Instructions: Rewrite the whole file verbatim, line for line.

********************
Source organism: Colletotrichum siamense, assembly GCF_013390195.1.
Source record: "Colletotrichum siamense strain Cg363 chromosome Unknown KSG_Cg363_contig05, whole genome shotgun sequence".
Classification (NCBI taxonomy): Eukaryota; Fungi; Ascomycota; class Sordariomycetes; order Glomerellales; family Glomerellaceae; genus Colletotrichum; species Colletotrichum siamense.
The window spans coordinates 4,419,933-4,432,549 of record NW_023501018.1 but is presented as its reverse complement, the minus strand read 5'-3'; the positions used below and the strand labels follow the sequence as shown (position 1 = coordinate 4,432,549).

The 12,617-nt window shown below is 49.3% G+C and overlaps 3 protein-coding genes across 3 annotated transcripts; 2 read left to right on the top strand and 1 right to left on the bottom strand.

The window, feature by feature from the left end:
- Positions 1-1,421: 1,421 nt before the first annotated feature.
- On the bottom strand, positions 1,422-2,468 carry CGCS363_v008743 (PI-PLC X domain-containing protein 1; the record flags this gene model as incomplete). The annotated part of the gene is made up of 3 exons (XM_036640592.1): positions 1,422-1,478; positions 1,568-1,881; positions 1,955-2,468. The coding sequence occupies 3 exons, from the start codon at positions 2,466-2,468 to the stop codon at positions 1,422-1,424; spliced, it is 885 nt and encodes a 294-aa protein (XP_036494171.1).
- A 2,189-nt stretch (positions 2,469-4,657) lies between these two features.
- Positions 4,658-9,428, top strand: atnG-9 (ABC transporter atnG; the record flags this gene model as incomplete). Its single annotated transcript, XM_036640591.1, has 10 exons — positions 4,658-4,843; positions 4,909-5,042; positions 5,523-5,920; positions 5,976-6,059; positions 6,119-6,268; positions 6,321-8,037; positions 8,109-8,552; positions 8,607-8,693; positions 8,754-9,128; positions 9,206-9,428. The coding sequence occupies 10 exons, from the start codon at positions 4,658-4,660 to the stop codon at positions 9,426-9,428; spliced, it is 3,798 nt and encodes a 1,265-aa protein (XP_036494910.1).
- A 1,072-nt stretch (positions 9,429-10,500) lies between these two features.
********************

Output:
Source organism: Colletotrichum siamense, assembly GCF_013390195.1.
Source record: "Colletotrichum siamense strain Cg363 chromosome Unknown KSG_Cg363_contig05, whole genome shotgun sequence".
Classification (NCBI taxonomy): Eukaryota; Fungi; Ascomycota; class Sordariomycetes; order Glomerellales; family Glomerellaceae; genus Colletotrichum; species Colletotrichum siamense.
The window spans coordinates 4,419,933-4,432,549 of record NW_023501018.1 but is presented as its reverse complement, the minus strand read 5'-3'; the positions used below and the strand labels follow the sequence as shown (position 1 = coordinate 4,432,549).

The 12,617-nt window shown below is 49.3% G+C and overlaps 3 protein-coding genes across 3 annotated transcripts; 2 read left to right on the top strand and 1 right to left on the bottom strand.

The window, feature by feature from the left end:
- Positions 1-1,421: 1,421 nt before the first annotated feature.
- On the bottom strand, positions 1,422-2,468 carry CGCS363_v008743 (PI-PLC X domain-containing protein 1; the record flags this gene model as incomplete). The annotated part of the gene is made up of 3 exons (XM_036640592.1): positions 1,422-1,478; positions 1,568-1,881; positions 1,955-2,468. The coding sequence occupies 3 exons, from the start codon at positions 2,466-2,468 to the stop codon at positions 1,422-1,424; spliced, it is 885 nt and encodes a 294-aa protein (XP_036494171.1).
- A 2,189-nt stretch (positions 2,469-4,657) lies between these two features.
- Positions 4,658-9,428, top strand: atnG-9 (ABC transporter atnG; the record flags this gene model as incomplete). Its single annotated transcript, XM_036640591.1, has 10 exons — positions 4,658-4,843; positions 4,909-5,042; positions 5,523-5,920; positions 5,976-6,059; positions 6,119-6,268; positions 6,321-8,037; positions 8,109-8,552; positions 8,607-8,693; positions 8,754-9,128; positions 9,206-9,428. The coding sequence occupies 10 exons, from the start codon at positions 4,658-4,660 to the stop codon at positions 9,426-9,428; spliced, it is 3,798 nt and encodes a 1,265-aa protein (XP_036494910.1).
- A 1,072-nt stretch (positions 9,429-10,500) lies between these two features.